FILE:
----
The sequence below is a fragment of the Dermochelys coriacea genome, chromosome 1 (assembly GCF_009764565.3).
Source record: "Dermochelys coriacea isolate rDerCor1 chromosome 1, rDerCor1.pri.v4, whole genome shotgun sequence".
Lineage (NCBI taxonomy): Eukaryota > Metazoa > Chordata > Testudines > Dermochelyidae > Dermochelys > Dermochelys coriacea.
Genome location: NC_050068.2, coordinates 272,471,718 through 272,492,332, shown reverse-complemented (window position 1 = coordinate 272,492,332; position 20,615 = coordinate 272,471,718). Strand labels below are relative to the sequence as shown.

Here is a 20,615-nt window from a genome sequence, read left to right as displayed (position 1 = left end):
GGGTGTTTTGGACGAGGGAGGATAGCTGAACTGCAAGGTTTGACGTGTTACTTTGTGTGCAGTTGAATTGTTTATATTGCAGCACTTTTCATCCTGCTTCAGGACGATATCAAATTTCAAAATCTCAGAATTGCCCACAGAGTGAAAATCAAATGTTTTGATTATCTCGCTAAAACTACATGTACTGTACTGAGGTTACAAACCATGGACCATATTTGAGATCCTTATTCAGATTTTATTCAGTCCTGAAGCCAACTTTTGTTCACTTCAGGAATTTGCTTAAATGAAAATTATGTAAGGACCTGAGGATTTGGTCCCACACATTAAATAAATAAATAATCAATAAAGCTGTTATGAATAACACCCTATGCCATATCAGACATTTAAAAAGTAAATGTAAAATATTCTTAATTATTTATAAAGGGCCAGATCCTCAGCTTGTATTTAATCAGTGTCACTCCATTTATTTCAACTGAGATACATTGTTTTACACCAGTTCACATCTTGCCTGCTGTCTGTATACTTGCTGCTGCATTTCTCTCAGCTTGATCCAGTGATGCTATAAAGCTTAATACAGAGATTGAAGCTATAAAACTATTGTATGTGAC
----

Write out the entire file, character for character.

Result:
The sequence below is a fragment of the Dermochelys coriacea genome, chromosome 1 (assembly GCF_009764565.3).
Source record: "Dermochelys coriacea isolate rDerCor1 chromosome 1, rDerCor1.pri.v4, whole genome shotgun sequence".
Lineage (NCBI taxonomy): Eukaryota > Metazoa > Chordata > Testudines > Dermochelyidae > Dermochelys > Dermochelys coriacea.
Genome location: NC_050068.2, coordinates 272,471,718 through 272,492,332, shown reverse-complemented (window position 1 = coordinate 272,492,332; position 20,615 = coordinate 272,471,718). Strand labels below are relative to the sequence as shown.

Here is a 20,615-nt window from a genome sequence, read left to right as displayed (position 1 = left end):
GGGTGTTTTGGACGAGGGAGGATAGCTGAACTGCAAGGTTTGACGTGTTACTTTGTGTGCAGTTGAATTGTTTATATTGCAGCACTTTTCATCCTGCTTCAGGACGATATCAAATTTCAAAATCTCAGAATTGCCCACAGAGTGAAAATCAAATGTTTTGATTATCTCGCTAAAACTACATGTACTGTACTGAGGTTACAAACCATGGACCATATTTGAGATCCTTATTCAGATTTTATTCAGTCCTGAAGCCAACTTTTGTTCACTTCAGGAATTTGCTTAAATGAAAATTATGTAAGGACCTGAGGATTTGGTCCCACACATTAAATAAATAAATAATCAATAAAGCTGTTATGAATAACACCCTATGCCATATCAGACATTTAAAAAGTAAATGTAAAATATTCTTAATTATTTATAAAGGGCCAGATCCTCAGCTTGTATTTAATCAGTGTCACTCCATTTATTTCAACTGAGATACATTGTTTTACACCAGTTCACATCTTGCCTGCTGTCTGTATACTTGCTGCTGCATTTCTCTCAGCTTGATCCAGTGATGCTATAAAGCTTAATACAGAGATTGAAGCTATAAAACTATTGTATGTGAC